Weissman is charged with conspiracy to communicate national defense information to persons not entitled to receive it, while Rosen is charged with conspiracy and communication of national defense information to persons not entitled to receive it. Both allegedly falsely told the FBI they did not know Franklin had given them classified information when they were interviewed by authorities in 2004, though the indictment details how Franklin had warned the two on numerous occasions that the information he was sharing was classified.
Nonetheless, Turley believes the two men are being targeted unfairly.
"It's a very troubling case," he said, calling this another example of the Bush administration trying to clamp down on national security "leaks." This one goes too far, he said.
"Their interpretation would put even journalists and academics at risk of espionage," Turley said. "In the past, the emphasis has been on the discloser of information. When you shift that burden over to the people who receive the information and pass it along … it could be a slippery slope."
Everyday Lobbyists, or Spies?
According to the indictment, the FBI had Rosen and Weissman under surveillance since the spring of 1999, tapping their phone lines and following them to numerous meetings, typically set in Washington, D.C., area restaurants. In one case in 2003, the men moved from "one restaurant to another" before finishing their meeting.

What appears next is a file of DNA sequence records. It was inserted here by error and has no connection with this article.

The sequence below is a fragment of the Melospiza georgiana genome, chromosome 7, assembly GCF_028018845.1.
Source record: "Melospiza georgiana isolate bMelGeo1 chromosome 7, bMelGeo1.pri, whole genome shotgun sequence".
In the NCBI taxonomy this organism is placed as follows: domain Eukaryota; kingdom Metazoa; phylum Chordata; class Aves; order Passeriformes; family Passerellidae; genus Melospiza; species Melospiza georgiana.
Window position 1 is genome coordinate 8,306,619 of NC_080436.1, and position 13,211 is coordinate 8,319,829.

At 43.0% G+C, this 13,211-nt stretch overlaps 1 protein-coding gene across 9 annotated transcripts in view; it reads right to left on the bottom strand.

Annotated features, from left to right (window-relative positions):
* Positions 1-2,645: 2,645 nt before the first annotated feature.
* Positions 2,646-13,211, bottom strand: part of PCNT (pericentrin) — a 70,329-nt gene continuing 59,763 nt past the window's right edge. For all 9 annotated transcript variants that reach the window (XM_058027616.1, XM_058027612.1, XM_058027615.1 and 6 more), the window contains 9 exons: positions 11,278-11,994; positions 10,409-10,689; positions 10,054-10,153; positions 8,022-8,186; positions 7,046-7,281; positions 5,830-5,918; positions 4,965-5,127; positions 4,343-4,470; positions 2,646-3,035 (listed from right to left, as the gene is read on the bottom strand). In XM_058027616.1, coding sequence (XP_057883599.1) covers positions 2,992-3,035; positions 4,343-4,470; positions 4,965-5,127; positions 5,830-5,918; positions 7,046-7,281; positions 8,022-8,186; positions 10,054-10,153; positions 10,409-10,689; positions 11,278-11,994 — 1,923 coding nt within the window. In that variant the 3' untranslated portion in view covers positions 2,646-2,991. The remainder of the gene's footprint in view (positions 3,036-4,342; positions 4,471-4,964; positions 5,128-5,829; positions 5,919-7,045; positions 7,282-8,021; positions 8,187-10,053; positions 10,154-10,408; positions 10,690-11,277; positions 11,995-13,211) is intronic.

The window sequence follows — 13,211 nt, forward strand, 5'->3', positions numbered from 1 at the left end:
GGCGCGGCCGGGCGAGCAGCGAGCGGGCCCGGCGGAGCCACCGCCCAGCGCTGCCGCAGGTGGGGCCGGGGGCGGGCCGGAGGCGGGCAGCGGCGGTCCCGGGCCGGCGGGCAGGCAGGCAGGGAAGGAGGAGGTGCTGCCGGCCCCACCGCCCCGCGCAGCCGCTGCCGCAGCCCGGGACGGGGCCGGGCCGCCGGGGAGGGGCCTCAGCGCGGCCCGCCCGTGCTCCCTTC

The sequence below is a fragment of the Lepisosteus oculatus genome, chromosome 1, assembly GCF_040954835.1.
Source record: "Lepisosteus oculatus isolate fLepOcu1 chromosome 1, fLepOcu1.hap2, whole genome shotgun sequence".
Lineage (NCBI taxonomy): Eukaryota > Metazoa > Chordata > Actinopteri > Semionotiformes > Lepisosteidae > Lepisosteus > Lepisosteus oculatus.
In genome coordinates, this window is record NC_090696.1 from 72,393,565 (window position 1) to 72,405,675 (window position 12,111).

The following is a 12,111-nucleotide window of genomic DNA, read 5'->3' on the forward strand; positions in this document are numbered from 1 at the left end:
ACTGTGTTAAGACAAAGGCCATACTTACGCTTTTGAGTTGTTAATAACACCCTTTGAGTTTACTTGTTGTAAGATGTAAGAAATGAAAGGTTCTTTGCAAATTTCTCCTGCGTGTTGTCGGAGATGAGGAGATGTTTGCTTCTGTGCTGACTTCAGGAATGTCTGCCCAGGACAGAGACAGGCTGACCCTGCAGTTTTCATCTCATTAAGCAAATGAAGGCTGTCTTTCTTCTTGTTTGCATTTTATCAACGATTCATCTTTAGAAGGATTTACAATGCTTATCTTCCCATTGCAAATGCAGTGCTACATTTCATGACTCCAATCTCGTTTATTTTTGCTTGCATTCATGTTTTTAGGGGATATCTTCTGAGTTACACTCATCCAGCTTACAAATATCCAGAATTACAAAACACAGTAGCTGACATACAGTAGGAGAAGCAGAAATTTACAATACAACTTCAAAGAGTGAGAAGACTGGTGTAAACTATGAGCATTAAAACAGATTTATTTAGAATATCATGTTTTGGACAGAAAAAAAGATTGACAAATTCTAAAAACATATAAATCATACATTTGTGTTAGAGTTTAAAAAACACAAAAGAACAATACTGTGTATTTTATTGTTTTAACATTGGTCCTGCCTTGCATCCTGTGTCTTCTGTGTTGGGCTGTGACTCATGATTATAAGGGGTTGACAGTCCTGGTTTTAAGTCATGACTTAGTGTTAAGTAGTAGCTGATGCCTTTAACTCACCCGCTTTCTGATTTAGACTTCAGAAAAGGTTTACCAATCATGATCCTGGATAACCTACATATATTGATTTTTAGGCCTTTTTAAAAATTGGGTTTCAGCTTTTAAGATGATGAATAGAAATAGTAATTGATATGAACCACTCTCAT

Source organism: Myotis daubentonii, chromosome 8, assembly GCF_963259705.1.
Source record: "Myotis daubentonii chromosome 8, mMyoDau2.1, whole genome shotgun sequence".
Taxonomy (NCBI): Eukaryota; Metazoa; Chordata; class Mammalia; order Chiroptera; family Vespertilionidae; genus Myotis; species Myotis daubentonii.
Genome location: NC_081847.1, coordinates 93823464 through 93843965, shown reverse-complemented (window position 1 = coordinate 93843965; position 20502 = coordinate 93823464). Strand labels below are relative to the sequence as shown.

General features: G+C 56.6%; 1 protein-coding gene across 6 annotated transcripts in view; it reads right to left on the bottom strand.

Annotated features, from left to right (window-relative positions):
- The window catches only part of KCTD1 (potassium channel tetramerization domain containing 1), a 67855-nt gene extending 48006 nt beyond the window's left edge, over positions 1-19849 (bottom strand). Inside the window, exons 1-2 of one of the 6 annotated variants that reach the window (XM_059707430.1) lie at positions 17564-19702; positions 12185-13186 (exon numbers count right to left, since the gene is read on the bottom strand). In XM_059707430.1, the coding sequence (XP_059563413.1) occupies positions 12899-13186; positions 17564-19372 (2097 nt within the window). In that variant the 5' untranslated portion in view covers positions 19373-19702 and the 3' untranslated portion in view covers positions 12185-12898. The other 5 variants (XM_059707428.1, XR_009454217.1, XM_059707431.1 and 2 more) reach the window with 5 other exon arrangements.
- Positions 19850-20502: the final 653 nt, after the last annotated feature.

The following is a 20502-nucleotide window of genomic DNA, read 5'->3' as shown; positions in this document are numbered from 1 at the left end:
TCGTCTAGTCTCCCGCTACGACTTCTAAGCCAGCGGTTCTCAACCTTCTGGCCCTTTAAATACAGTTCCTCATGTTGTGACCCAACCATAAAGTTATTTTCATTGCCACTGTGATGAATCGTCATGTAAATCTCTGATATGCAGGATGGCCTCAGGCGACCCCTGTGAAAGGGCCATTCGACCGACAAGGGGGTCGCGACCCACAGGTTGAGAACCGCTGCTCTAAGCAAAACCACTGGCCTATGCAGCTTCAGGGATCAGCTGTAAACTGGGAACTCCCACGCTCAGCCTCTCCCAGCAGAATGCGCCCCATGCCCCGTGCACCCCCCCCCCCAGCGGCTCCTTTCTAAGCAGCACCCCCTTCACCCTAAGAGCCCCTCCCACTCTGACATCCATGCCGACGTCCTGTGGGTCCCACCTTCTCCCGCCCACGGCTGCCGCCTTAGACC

Though described in generic terms in the indictment as a "Middle Eastern country" and FO (foreign official) 1, 2 and 3, subsequent reports allege the AIPAC lobbyists took classified information verbally from Franklin — except for one time when Rosen gave Franklin his fax number to receive a document typed by Franklin that was based on the original classified document — and handed it over almost immediately to Israeli diplomatic officials and members of the press.
Franklin, who was also charged and convicted under the Espionage Act, was busted for having 83 pieces of classified information at his home. A staunch defender of Israel, he was said to be frustrated that the U.S. government wasn’t putting more pressure on Iran over its nuclear program.
Critics say that Franklin was part of an effort to push the U.S. to war with Iran. The classified information exchanging hands in Washington would help Israeli officials figure out whether such a confrontation was in the cards and whether to plant stories important to their cause in the press.